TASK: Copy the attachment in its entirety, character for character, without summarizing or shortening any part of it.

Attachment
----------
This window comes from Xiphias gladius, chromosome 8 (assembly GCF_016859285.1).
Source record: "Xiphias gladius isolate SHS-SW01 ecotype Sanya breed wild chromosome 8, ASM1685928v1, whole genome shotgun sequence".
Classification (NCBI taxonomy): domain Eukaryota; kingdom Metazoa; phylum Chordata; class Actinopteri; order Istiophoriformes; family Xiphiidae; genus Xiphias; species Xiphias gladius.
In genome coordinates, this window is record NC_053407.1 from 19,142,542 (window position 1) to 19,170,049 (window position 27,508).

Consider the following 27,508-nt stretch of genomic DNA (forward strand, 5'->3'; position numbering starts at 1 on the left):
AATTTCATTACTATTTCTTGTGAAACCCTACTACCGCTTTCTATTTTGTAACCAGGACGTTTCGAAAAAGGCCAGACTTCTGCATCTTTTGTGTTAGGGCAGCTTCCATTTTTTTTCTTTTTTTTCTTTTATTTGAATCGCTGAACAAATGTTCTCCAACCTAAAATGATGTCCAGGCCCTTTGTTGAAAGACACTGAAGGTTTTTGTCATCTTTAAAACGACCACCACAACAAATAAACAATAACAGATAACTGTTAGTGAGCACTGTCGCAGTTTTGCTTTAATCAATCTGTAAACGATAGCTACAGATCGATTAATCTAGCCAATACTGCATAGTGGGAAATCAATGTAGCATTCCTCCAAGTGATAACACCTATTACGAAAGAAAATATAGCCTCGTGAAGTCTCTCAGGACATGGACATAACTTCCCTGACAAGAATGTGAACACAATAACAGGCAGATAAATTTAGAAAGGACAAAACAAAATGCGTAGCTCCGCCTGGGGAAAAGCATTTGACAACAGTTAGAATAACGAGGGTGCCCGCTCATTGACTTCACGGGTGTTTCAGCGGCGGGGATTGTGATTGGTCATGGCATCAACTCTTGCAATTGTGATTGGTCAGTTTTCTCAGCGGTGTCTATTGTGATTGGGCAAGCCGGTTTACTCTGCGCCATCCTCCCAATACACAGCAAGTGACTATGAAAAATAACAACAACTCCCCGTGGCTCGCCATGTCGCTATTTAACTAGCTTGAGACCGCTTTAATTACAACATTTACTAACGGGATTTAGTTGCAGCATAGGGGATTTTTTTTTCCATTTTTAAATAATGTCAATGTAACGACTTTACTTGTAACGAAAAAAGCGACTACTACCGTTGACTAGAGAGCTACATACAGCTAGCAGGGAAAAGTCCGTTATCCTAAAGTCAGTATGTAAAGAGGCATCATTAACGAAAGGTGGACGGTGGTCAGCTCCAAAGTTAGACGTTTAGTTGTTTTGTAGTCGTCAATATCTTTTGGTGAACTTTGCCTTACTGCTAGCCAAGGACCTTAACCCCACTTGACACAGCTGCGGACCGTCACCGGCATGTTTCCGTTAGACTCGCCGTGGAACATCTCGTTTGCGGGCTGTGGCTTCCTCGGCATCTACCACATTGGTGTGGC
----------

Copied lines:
This window comes from Xiphias gladius, chromosome 8 (assembly GCF_016859285.1).
Source record: "Xiphias gladius isolate SHS-SW01 ecotype Sanya breed wild chromosome 8, ASM1685928v1, whole genome shotgun sequence".
Classification (NCBI taxonomy): domain Eukaryota; kingdom Metazoa; phylum Chordata; class Actinopteri; order Istiophoriformes; family Xiphiidae; genus Xiphias; species Xiphias gladius.
In genome coordinates, this window is record NC_053407.1 from 19,142,542 (window position 1) to 19,170,049 (window position 27,508).

Consider the following 27,508-nt stretch of genomic DNA (forward strand, 5'->3'; position numbering starts at 1 on the left):
AATTTCATTACTATTTCTTGTGAAACCCTACTACCGCTTTCTATTTTGTAACCAGGACGTTTCGAAAAAGGCCAGACTTCTGCATCTTTTGTGTTAGGGCAGCTTCCATTTTTTTTCTTTTTTTTCTTTTATTTGAATCGCTGAACAAATGTTCTCCAACCTAAAATGATGTCCAGGCCCTTTGTTGAAAGACACTGAAGGTTTTTGTCATCTTTAAAACGACCACCACAACAAATAAACAATAACAGATAACTGTTAGTGAGCACTGTCGCAGTTTTGCTTTAATCAATCTGTAAACGATAGCTACAGATCGATTAATCTAGCCAATACTGCATAGTGGGAAATCAATGTAGCATTCCTCCAAGTGATAACACCTATTACGAAAGAAAATATAGCCTCGTGAAGTCTCTCAGGACATGGACATAACTTCCCTGACAAGAATGTGAACACAATAACAGGCAGATAAATTTAGAAAGGACAAAACAAAATGCGTAGCTCCGCCTGGGGAAAAGCATTTGACAACAGTTAGAATAACGAGGGTGCCCGCTCATTGACTTCACGGGTGTTTCAGCGGCGGGGATTGTGATTGGTCATGGCATCAACTCTTGCAATTGTGATTGGTCAGTTTTCTCAGCGGTGTCTATTGTGATTGGGCAAGCCGGTTTACTCTGCGCCATCCTCCCAATACACAGCAAGTGACTATGAAAAATAACAACAACTCCCCGTGGCTCGCCATGTCGCTATTTAACTAGCTTGAGACCGCTTTAATTACAACATTTACTAACGGGATTTAGTTGCAGCATAGGGGATTTTTTTTTCCATTTTTAAATAATGTCAATGTAACGACTTTACTTGTAACGAAAAAAGCGACTACTACCGTTGACTAGAGAGCTACATACAGCTAGCAGGGAAAAGTCCGTTATCCTAAAGTCAGTATGTAAAGAGGCATCATTAACGAAAGGTGGACGGTGGTCAGCTCCAAAGTTAGACGTTTAGTTGTTTTGTAGTCGTCAATATCTTTTGGTGAACTTTGCCTTACTGCTAGCCAAGGACCTTAACCCCACTTGACACAGCTGCGGACCGTCACCGGCATGTTTCCGTTAGACTCGCCGTGGAACATCTCGTTTGCGGGCTGTGGCTTCCTCGGCATCTACCACATTGGTGTGGC